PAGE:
Moving people is high on the Ethiopian government's list of priorities. But, for now, it will have to forgo reinstating its resettlement program because it cannot find enough people to ``volunteer'' for relocation, say officials of the Ethiopian Relief and Rehabilitation Commission.
Scathing criticism from Western donor agencies, particularly about evidence that villagers were being forcefully relocated, apparently played a role in the temporary suspension of the program in early 1986, and in the RRC's new policy that resettlement be carried out only on a voluntary basis. But the government's ``villagization'' program, another relocation program that has been criticized by Western agencies, is forging ahead.
For the past few months, the government newspaper has been praising both relocation programs as ways to ``free the country from the stranglehold of poverty and backwardness'' and ``make the peasant masses productive pillars of society.'' And it had scheduled to resume the resettlement program, under which it planned to resettle 200,000 to 300,000, this month.
The resettlement program moves Ethiopians from the northern highland regions that have been ravaged by drought, deforestation, and poor farming methods to more fertile areas to the south and south west. Villagization gathers peasants, who are often widely scattered, into tight knit villages where the government says it can provide them with better agricultural, education, health, and other social services.
The programs overlap in that almost all resettlement sites are built in a ``villagized'' structure.
But Western and Ethiopian critics contend that the real purpose of the resettlement program is to destroy rebel strongholds in Eritrea and Tigre. Critics also contend that villagization is really designed to move the rural areas toward ``collectivization. Most of the resettled persons, however, have come from regions other than Eritrea and Tigre, and it appears that villagization is not necessarily a recipe for centralization.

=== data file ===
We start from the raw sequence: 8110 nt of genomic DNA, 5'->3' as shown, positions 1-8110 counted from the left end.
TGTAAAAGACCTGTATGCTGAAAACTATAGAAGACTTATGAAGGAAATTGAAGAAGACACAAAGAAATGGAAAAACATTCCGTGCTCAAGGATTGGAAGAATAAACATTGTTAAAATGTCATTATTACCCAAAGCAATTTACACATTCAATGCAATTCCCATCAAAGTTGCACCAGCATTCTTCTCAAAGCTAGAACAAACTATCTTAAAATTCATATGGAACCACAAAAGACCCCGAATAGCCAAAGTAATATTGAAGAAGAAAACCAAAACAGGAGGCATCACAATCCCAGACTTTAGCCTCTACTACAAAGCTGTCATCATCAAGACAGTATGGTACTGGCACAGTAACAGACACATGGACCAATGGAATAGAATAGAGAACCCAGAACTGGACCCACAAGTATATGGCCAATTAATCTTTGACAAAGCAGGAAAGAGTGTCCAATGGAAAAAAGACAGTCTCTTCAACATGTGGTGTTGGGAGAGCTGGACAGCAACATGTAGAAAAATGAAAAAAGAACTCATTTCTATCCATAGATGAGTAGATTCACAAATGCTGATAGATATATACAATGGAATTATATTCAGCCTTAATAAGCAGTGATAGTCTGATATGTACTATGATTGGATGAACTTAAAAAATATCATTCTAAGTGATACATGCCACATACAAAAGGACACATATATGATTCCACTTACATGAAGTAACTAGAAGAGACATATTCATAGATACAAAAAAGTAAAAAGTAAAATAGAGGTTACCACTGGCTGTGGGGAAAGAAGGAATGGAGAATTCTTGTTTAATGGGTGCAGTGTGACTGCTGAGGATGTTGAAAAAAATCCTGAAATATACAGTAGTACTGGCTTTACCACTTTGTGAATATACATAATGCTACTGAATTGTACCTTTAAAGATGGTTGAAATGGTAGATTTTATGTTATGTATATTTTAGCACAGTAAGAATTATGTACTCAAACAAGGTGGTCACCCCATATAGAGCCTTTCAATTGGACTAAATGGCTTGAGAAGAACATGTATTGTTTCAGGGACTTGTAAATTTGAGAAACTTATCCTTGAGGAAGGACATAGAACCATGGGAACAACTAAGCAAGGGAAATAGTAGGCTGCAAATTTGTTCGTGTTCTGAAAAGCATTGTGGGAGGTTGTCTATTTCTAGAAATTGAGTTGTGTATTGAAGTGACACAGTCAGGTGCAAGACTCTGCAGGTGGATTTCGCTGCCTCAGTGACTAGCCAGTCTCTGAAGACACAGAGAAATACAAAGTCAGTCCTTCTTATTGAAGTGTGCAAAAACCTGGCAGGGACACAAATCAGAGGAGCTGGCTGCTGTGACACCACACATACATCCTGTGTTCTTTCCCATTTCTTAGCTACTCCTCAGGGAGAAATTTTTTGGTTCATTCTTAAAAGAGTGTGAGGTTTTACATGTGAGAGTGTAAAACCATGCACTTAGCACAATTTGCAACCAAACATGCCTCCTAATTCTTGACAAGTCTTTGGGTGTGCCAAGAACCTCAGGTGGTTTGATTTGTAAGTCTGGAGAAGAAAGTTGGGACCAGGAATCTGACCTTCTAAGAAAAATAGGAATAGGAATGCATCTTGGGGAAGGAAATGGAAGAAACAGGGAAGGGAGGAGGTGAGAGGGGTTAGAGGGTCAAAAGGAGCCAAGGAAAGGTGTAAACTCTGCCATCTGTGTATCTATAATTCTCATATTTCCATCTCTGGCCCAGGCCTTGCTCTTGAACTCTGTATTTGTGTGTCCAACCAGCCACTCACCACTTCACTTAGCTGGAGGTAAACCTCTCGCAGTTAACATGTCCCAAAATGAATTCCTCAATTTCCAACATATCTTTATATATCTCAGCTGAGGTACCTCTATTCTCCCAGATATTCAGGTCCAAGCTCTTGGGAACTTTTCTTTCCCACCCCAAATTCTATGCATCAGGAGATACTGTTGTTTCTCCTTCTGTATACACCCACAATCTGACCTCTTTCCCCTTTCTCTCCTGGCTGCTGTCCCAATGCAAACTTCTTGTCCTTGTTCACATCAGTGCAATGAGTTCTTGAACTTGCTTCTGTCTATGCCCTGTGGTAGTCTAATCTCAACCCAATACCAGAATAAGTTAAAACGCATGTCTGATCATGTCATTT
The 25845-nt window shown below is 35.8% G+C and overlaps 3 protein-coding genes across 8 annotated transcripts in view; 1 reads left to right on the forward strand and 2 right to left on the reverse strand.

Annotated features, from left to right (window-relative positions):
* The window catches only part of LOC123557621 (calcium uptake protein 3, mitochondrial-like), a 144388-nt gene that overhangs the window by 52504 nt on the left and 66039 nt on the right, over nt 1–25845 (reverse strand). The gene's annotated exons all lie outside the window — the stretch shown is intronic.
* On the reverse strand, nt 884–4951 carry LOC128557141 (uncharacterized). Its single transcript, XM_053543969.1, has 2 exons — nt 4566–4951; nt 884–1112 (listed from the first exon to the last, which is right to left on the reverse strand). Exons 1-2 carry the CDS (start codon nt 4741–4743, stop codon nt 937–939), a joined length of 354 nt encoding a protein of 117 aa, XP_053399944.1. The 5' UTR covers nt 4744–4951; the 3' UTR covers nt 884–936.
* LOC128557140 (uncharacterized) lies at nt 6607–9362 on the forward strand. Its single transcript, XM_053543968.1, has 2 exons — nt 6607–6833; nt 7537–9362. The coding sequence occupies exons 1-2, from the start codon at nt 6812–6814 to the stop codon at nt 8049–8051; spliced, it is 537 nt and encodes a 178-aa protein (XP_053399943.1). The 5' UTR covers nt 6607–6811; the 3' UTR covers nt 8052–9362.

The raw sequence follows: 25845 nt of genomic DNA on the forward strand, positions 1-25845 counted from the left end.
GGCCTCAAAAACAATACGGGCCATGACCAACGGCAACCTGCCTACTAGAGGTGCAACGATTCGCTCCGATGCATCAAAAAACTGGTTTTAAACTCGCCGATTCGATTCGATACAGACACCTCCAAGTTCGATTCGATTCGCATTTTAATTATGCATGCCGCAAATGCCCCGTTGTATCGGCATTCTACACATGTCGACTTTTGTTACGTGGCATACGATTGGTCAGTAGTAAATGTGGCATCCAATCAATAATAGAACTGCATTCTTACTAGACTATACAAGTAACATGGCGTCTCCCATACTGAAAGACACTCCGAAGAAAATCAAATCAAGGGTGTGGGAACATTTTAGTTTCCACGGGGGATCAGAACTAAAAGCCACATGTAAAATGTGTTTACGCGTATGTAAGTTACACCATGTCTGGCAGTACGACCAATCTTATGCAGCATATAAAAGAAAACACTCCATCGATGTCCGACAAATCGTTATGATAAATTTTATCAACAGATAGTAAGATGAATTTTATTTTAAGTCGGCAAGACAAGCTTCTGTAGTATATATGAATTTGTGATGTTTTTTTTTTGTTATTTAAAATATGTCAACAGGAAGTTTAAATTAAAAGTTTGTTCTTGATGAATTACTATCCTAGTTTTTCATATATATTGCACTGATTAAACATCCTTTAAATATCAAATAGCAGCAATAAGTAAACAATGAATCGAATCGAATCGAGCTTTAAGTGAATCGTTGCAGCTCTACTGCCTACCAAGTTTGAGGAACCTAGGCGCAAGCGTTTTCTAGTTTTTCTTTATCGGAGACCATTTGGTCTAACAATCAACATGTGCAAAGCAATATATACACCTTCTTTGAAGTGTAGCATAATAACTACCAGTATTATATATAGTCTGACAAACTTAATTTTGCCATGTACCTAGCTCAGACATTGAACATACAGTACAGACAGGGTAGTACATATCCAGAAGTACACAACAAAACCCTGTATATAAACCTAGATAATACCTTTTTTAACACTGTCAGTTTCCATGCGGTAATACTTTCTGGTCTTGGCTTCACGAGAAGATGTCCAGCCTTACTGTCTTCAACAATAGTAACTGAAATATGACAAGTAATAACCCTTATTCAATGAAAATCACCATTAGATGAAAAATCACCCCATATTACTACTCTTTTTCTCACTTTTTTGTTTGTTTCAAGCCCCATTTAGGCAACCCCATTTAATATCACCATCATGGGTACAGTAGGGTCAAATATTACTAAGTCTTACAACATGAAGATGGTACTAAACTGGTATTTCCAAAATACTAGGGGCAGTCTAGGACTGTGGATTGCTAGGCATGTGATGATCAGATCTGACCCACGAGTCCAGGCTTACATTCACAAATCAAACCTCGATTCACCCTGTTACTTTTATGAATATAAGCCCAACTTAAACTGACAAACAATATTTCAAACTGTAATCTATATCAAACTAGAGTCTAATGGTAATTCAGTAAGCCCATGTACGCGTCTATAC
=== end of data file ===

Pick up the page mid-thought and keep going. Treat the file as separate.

Controversy surrounds both programs
Along with a number of other agencies, the French relief agency M'edecins sans Fronti`eres (Doctors Without Borders) says that in the villagization effort people were forced at gunpoint into trucks and planes heading south. Some of them were too weak from hunger and illness to survive the trip. The French agency says that more than 100,000 people died or were killed outright. But other relief workers in Ethiopia, who were there at the time, say that this figure is much too high.
The point remains, however, that thousands of people did die because of what the government's Ethiopian Relief and Rehabilitation Commission (RRC) calls actions of ``overzealous local officials.''
Those officials, RRC sources say, used force to meet their assigned quotas and win favor with the ruling party. They have since been given strict orders that people are only to be moved if they want to go. This put the RRC into the tough position of having to drum up 200,000 or more volunteer resettlers before the planting season which began this month - a goal it could not meet.
Last year's harvests in the north were relatively good. Many farmers there say they won't even consider moving unless another famine hits the area. And RRC officials say that they will probably have to wait for another drought before they can restart the resettlement program. Aid officials say another drought could happen within three to four years.
Almost everyone in the capital city of Addis Ababa - from Western aid workers and diplomats to Ethiopian civil servants - says that resettlement can be an effective step in a much larger program to rehabilitate Ethiopia's ravaged and eroded highlands. Analysts say it is not a question of whether it should be done, but of how.
Little Western enthusiasm for villagization
For resettlement to be effective, aid officials and Ethiopian civil servants say, it must be done voluntarily, with proper social services and agricultural services and equipment in place before people move. Toward that end, the Ethiopian government reportedly plans to earmark $1.2 billion to be spent over the next five years.